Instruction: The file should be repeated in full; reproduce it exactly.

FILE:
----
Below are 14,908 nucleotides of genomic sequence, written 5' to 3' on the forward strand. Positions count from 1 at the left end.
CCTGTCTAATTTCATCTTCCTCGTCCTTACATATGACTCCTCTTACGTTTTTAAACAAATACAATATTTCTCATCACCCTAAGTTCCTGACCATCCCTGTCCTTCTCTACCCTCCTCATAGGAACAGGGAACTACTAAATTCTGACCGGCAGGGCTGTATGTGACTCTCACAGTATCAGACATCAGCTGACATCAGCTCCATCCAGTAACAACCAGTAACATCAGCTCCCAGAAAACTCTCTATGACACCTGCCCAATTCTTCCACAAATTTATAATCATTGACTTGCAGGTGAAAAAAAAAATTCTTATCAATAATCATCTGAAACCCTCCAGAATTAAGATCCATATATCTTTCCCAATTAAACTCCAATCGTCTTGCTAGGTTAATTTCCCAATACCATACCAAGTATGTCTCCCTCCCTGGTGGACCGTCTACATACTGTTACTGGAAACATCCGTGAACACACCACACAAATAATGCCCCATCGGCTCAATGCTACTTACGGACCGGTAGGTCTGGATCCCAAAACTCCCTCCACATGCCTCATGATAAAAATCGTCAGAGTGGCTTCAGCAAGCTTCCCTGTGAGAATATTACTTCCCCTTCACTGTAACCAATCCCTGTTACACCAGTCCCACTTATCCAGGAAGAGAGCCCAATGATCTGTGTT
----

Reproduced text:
Below are 14,908 nucleotides of genomic sequence, written 5' to 3' on the forward strand. Positions count from 1 at the left end.
CCTGTCTAATTTCATCTTCCTCGTCCTTACATATGACTCCTCTTACGTTTTTAAACAAATACAATATTTCTCATCACCCTAAGTTCCTGACCATCCCTGTCCTTCTCTACCCTCCTCATAGGAACAGGGAACTACTAAATTCTGACCGGCAGGGCTGTATGTGACTCTCACAGTATCAGACATCAGCTGACATCAGCTCCATCCAGTAACAACCAGTAACATCAGCTCCCAGAAAACTCTCTATGACACCTGCCCAATTCTTCCACAAATTTATAATCATTGACTTGCAGGTGAAAAAAAAAATTCTTATCAATAATCATCTGAAACCCTCCAGAATTAAGATCCATATATCTTTCCCAATTAAACTCCAATCGTCTTGCTAGGTTAATTTCCCAATACCATACCAAGTATGTCTCCCTCCCTGGTGGACCGTCTACATACTGTTACTGGAAACATCCGTGAACACACCACACAAATAATGCCCCATCGGCTCAATGCTACTTACGGACCGGTAGGTCTGGATCCCAAAACTCCCTCCACATGCCTCATGATAAAAATCGTCAGAGTGGCTTCAGCAAGCTTCCCTGTGAGAATATTACTTCCCCTTCACTGTAACCAATCCCTGTTACACCAGTCCCACTTATCCAGGAAGAGAGCCCAATGATCTGTGTT